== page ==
This column was originally published on RealMoney on April 20 at 1:09 p.m. EDT. It's being republished as a bonus for TheStreet.com readers.
This is the quiet season for stocks in the retail sector. The holidays are more than eight months away, and shoppers have already picked up their quota of spring fashions and home-improvement ideas.
However, the broad sector is still generating its share of big winners and losers.
Admittedly, I'm not much of a shopper. I'd rather get my teeth drilled then spend any time at the shopping mall.
But I love looking at retail charts to see what's hot and what's not in the world of fashion, electronics and home improvement, so here goes.
Maybe it's a sign of the times. The strongest retail stock in my database is
, one of the largest pawnshop and short-term loan companies in the U.S.
It gapped up to an all-time high this week after reporting very strong earnings. This one has been moving higher since it broke above key resistance at $21 back in March.
( JAS) fell out of bed last year and is now trading near its four-year low. It looks like the craft and fabric provider is being hurt by two adverse trends: People don't spend as much time sewing, knitting and enjoying hands-on hobbies, and shoppers are headed to competitors such as
that have better locations and greater selection.
( DBRN) is one of my favorite retail plays and a current pick in my newsletter,
. This women's apparel chain has pushed higher in a sustained uptrend for three years. It has exhibited few of the ups and downs that have afflicted most members of the retail sector. Unfortunately the stock is extended, and I don't see safe entry points at this time.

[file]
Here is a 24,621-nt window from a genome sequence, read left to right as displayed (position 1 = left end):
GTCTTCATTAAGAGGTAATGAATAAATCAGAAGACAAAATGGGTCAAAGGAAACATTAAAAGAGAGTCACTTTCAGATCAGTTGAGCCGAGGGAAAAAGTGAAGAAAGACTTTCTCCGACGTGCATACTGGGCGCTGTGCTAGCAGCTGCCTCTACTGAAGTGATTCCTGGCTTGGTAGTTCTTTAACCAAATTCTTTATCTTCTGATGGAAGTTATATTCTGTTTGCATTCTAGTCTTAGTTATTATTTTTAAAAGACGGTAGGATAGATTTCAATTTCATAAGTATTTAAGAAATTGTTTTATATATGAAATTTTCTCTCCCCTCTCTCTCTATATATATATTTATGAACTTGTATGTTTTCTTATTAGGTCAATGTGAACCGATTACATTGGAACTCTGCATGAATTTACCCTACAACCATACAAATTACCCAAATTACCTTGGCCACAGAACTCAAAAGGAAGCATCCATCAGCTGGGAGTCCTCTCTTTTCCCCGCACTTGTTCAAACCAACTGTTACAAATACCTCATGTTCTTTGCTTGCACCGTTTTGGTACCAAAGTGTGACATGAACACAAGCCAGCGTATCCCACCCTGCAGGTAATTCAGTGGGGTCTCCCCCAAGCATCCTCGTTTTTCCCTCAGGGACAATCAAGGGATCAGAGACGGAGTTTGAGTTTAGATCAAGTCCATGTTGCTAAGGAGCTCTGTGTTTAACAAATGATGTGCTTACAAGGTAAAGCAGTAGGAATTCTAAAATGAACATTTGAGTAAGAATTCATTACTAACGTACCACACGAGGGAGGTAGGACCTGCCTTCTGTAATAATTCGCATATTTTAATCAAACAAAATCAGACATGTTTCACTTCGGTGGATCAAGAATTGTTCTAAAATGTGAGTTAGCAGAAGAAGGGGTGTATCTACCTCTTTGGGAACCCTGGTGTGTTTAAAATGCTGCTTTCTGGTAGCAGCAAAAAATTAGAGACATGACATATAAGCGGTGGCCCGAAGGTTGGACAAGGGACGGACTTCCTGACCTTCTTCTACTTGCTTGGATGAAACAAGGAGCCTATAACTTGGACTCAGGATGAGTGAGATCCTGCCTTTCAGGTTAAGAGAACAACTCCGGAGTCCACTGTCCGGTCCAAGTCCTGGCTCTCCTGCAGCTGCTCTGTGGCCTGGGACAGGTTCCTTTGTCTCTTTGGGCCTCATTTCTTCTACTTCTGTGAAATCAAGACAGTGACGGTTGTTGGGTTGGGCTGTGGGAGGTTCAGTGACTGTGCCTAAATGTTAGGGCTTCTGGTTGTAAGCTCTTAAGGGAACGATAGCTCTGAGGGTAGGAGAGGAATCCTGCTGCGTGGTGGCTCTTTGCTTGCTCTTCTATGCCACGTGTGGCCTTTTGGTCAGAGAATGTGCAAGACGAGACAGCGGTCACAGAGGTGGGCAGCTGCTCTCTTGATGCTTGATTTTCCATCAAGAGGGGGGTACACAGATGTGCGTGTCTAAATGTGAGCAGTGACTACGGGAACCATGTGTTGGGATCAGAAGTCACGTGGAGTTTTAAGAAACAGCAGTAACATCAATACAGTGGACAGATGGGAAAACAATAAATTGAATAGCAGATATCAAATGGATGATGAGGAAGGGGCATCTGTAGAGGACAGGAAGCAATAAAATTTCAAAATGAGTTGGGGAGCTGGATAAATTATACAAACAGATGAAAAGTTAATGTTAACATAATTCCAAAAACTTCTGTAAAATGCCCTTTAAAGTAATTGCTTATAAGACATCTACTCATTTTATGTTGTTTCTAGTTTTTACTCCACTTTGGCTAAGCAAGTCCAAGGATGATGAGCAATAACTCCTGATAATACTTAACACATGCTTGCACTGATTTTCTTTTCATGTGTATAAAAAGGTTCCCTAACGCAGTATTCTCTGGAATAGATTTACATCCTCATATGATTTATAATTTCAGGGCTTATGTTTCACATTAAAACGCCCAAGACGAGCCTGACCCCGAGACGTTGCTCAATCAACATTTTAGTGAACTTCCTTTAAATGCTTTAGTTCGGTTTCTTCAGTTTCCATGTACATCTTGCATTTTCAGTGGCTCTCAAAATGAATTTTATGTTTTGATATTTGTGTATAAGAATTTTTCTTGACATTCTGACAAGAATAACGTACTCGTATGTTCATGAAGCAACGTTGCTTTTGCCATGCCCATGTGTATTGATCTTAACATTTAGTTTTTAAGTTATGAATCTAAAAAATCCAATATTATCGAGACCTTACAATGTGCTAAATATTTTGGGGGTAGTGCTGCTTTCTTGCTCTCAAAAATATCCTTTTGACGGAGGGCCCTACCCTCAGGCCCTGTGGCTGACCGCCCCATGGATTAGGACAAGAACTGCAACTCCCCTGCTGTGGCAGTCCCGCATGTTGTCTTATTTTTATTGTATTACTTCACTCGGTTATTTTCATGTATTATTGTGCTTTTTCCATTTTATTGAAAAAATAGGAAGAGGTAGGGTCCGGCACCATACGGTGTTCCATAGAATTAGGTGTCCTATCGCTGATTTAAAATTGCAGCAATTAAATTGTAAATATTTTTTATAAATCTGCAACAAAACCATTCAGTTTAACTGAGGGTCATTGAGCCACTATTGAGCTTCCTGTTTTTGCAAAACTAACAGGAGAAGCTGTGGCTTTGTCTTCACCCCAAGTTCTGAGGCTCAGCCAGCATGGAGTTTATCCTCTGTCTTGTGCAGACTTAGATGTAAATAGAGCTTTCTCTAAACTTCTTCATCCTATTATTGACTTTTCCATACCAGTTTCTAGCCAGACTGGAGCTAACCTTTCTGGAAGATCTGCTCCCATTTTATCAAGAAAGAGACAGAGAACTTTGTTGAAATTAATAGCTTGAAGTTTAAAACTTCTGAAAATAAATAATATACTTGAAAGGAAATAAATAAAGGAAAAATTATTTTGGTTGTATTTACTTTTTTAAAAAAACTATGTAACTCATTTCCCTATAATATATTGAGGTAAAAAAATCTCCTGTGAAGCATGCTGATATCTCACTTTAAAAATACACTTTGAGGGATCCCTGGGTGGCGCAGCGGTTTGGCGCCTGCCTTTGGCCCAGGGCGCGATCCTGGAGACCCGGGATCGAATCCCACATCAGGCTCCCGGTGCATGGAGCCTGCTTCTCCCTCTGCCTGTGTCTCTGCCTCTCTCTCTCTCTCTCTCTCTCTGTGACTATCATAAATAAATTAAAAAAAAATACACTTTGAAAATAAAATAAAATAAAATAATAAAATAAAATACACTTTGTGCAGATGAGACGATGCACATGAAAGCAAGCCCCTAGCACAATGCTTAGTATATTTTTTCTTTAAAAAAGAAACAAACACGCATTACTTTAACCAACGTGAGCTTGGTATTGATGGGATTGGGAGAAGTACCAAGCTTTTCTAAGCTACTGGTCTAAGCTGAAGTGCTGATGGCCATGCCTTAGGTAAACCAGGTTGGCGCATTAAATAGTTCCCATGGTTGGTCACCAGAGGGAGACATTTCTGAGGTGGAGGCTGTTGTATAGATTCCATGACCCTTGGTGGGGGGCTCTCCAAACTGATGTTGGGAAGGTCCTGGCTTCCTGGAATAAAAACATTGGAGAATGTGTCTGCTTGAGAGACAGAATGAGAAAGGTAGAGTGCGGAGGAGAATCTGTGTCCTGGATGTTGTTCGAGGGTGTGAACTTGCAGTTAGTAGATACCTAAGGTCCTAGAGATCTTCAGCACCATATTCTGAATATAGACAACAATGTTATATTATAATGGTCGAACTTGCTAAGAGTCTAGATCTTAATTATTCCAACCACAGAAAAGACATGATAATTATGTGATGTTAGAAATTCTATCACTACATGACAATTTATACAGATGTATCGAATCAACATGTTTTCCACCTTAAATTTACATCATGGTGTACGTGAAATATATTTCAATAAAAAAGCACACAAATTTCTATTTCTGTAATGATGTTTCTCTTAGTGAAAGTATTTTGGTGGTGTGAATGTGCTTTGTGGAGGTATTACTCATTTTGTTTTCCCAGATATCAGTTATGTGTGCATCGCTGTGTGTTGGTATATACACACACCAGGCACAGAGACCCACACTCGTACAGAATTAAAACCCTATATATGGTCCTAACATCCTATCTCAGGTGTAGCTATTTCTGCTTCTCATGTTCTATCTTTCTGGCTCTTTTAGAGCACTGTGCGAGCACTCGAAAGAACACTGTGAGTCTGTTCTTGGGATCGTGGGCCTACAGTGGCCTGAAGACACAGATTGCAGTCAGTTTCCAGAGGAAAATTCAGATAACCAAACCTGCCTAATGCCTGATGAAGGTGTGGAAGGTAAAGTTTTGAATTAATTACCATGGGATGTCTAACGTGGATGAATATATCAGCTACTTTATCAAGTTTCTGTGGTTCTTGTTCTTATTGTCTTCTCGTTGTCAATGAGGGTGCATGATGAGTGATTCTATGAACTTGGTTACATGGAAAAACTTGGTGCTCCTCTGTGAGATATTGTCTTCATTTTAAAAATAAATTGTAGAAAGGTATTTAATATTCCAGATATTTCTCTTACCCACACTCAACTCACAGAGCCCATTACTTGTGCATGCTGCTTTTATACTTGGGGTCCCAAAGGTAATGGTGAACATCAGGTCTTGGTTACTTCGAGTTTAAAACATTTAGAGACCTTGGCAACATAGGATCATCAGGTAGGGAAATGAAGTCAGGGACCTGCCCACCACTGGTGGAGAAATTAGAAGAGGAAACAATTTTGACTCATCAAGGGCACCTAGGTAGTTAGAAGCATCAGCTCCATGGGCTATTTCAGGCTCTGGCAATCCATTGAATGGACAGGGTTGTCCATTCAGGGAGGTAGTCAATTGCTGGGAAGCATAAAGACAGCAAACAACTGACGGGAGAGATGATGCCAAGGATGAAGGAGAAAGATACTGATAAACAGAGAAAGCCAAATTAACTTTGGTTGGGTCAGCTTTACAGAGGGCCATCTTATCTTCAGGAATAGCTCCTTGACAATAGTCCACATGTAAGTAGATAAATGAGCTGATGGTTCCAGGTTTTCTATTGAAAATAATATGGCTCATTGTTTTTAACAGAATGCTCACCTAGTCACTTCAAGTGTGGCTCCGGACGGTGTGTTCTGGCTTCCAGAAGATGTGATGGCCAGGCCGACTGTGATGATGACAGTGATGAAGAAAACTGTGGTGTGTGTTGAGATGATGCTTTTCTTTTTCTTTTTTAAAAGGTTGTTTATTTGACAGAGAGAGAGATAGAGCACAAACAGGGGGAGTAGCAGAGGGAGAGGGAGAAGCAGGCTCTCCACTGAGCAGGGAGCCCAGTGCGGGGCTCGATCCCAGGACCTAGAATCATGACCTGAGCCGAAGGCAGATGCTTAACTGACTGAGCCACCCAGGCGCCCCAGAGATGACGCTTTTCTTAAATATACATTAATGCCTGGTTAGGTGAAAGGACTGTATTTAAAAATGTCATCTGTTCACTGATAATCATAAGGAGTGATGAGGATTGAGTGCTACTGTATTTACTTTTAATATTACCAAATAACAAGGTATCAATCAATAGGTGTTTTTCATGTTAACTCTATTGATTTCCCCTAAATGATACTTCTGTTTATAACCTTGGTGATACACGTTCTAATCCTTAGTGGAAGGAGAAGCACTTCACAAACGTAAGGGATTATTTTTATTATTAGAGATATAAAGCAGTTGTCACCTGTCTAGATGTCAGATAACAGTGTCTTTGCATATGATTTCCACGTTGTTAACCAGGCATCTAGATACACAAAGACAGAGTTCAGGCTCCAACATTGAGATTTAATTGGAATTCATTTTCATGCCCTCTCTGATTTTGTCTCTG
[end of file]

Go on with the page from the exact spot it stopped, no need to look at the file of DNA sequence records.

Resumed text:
was a top performer for years, but not anymore. The apparel operation hit an all-time high of $26.47 in May 2005 and has been selling off in a persistent decline since. This is a dangerous looking chart and a stock that should be avoided at all costs.
has certainly had its share of ups and owns over the last five years. But these days, it's all good news for the company that runs the Disney Store and other child-centric operations. The stock just rallied above its 1999 high and is an excellent candidate for a split announcement sometime in the next three months.
Despite my criticism of naked shorting, I don't think
would be trading much higher if it weren't a favorite target for this illegal practice. The stock has been in a nasty downtrend for the last 16 months. The recent uptick might represent the start of a new uptrend, but it's way too early to tell what's in store for this Net laggard.
There's little accounting for good taste, especially with teenage girls. Perhaps that's why trinket seller
( CLE) broke out to an all-time high late last year, and just kept on going. The stock has gained more than 25% since the breakout -- quite a feat in a relatively tough environment for retailers. The chart shows nothing to suggest the uptrend is nearing its end.
Please note that due to factors including low market capitalization and/or insufficient public float, we consider Ezcorp and Jo-Ann Stores to be small-cap stocks. You should be aware that such stocks are subject to more risk than stocks of larger companies, including greater volatility, lower liquidity and less publicly available information, and that postings such as this one can have an effect on their stock prices.
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Alan Farley is a professional trader and author of
The Master Swing Trader
. Farley also runs a Web site called HardRightEdge.com, an online resource for trading education, technical analysis and short-term investment strategies. Under no circumstances does the information in this column represent a recommendation to buy or sell stocks. Farley appreciates your feedback;
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